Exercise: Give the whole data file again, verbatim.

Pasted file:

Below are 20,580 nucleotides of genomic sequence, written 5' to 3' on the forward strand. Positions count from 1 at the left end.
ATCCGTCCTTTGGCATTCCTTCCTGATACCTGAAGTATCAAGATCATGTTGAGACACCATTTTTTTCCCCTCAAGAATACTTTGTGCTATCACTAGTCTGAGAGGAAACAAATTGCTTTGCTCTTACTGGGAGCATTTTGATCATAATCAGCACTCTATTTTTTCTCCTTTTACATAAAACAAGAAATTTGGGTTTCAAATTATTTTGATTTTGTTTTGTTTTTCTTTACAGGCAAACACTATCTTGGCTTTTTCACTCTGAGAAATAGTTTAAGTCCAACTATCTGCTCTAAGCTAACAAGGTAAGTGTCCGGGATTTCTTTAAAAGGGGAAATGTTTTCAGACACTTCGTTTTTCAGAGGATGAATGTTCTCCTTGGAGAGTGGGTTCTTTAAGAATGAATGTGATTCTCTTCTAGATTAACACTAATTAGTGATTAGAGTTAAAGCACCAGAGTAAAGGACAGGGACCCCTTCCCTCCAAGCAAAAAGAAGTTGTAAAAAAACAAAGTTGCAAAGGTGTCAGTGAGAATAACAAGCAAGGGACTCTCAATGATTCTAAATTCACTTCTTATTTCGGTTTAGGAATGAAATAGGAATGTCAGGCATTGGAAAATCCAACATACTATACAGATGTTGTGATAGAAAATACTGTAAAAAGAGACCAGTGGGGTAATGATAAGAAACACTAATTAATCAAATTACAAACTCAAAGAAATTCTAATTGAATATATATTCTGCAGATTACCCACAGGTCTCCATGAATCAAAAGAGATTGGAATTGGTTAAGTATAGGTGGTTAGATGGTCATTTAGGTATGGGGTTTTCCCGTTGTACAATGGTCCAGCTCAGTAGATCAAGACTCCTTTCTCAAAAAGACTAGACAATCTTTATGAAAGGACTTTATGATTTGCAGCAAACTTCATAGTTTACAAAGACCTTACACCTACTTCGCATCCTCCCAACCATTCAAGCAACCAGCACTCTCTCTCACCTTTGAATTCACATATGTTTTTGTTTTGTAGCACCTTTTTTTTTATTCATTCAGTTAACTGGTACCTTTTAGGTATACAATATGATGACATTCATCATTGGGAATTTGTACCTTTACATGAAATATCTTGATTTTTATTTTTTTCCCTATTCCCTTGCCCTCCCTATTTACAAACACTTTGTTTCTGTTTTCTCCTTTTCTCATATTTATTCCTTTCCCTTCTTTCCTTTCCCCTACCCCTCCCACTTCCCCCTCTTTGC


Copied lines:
Below are 20,580 nucleotides of genomic sequence, written 5' to 3' on the forward strand. Positions count from 1 at the left end.
ATCCGTCCTTTGGCATTCCTTCCTGATACCTGAAGTATCAAGATCATGTTGAGACACCATTTTTTTCCCCTCAAGAATACTTTGTGCTATCACTAGTCTGAGAGGAAACAAATTGCTTTGCTCTTACTGGGAGCATTTTGATCATAATCAGCACTCTATTTTTTCTCCTTTTACATAAAACAAGAAATTTGGGTTTCAAATTATTTTGATTTTGTTTTGTTTTTCTTTACAGGCAAACACTATCTTGGCTTTTTCACTCTGAGAAATAGTTTAAGTCCAACTATCTGCTCTAAGCTAACAAGGTAAGTGTCCGGGATTTCTTTAAAAGGGGAAATGTTTTCAGACACTTCGTTTTTCAGAGGATGAATGTTCTCCTTGGAGAGTGGGTTCTTTAAGAATGAATGTGATTCTCTTCTAGATTAACACTAATTAGTGATTAGAGTTAAAGCACCAGAGTAAAGGACAGGGACCCCTTCCCTCCAAGCAAAAAGAAGTTGTAAAAAAACAAAGTTGCAAAGGTGTCAGTGAGAATAACAAGCAAGGGACTCTCAATGATTCTAAATTCACTTCTTATTTCGGTTTAGGAATGAAATAGGAATGTCAGGCATTGGAAAATCCAACATACTATACAGATGTTGTGATAGAAAATACTGTAAAAAGAGACCAGTGGGGTAATGATAAGAAACACTAATTAATCAAATTACAAACTCAAAGAAATTCTAATTGAATATATATTCTGCAGATTACCCACAGGTCTCCATGAATCAAAAGAGATTGGAATTGGTTAAGTATAGGTGGTTAGATGGTCATTTAGGTATGGGGTTTTCCCGTTGTACAATGGTCCAGCTCAGTAGATCAAGACTCCTTTCTCAAAAAGACTAGACAATCTTTATGAAAGGACTTTATGATTTGCAGCAAACTTCATAGTTTACAAAGACCTTACACCTACTTCGCATCCTCCCAACCATTCAAGCAACCAGCACTCTCTCTCACCTTTGAATTCACATATGTTTTTGTTTTGTAGCACCTTTTTTTTTATTCATTCAGTTAACTGGTACCTTTTAGGTATACAATATGATGACATTCATCATTGGGAATTTGTACCTTTACATGAAATATCTTGATTTTTATTTTTTTCCCTATTCCCTTGCCCTCCCTATTTACAAACACTTTGTTTCTGTTTTCTCCTTTTCTCATATTTATTCCTTTCCCTTCTTTCCTTTCCCCTACCCCTCCCACTTCCCCCTCTTTGC